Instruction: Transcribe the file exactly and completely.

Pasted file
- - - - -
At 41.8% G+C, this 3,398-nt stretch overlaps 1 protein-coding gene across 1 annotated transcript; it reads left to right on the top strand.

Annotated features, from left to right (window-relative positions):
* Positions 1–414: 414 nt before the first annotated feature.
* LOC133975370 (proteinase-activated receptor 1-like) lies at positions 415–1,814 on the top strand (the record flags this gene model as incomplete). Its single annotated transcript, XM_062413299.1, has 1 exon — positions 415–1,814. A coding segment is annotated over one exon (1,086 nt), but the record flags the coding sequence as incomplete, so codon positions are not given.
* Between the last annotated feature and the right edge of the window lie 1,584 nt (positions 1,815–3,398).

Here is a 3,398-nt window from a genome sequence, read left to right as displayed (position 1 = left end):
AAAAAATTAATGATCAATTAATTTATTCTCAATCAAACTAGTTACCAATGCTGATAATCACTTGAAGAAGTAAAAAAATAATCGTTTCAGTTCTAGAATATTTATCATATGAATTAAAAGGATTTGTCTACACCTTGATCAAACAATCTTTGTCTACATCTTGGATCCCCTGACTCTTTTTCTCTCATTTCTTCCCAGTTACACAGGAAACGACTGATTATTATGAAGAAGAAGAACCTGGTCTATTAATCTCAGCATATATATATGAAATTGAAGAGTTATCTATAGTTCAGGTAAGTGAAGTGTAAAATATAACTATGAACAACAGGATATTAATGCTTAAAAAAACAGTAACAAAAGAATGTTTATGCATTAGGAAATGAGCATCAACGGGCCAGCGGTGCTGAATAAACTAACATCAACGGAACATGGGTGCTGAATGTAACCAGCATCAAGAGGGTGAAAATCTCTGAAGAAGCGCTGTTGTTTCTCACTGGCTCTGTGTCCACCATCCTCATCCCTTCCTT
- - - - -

At 41.8% G+C, this 3,398-nt stretch overlaps 1 protein-coding gene across 1 annotated transcript; it reads left to right on the top strand.

Annotated features, from left to right (window-relative positions):
* Positions 1–414: 414 nt before the first annotated feature.
* LOC133975370 (proteinase-activated receptor 1-like) lies at positions 415–1,814 on the top strand (the record flags this gene model as incomplete). Its single annotated transcript, XM_062413299.1, has 1 exon — positions 415–1,814. A coding segment is annotated over one exon (1,086 nt), but the record flags the coding sequence as incomplete, so codon positions are not given.
* Between the last annotated feature and the right edge of the window lie 1,584 nt (positions 1,815–3,398).

Here is a 3,398-nt window from a genome sequence, read left to right as displayed (position 1 = left end):
AAAAAATTAATGATCAATTAATTTATTCTCAATCAAACTAGTTACCAATGCTGATAATCACTTGAAGAAGTAAAAAAATAATCGTTTCAGTTCTAGAATATTTATCATATGAATTAAAAGGATTTGTCTACACCTTGATCAAACAATCTTTGTCTACATCTTGGATCCCCTGACTCTTTTTCTCTCATTTCTTCCCAGTTACACAGGAAACGACTGATTATTATGAAGAAGAAGAACCTGGTCTATTAATCTCAGCATATATATATGAAATTGAAGAGTTATCTATAGTTCAGGTAAGTGAAGTGTAAAATATAACTATGAACAACAGGATATTAATGCTTAAAAAAACAGTAACAAAAGAATGTTTATGCATTAGGAAATGAGCATCAACGGGCCAGCGGTGCTGAATAAACTAACATCAACGGAACATGGGTGCTGAATGTAACCAGCATCAAGAGGGTGAAAATCTCTGAAGAAGCGCTGTTGTTTCTCACTGGCTCTGTGTCCACCATCCTCATCCCTTCCTT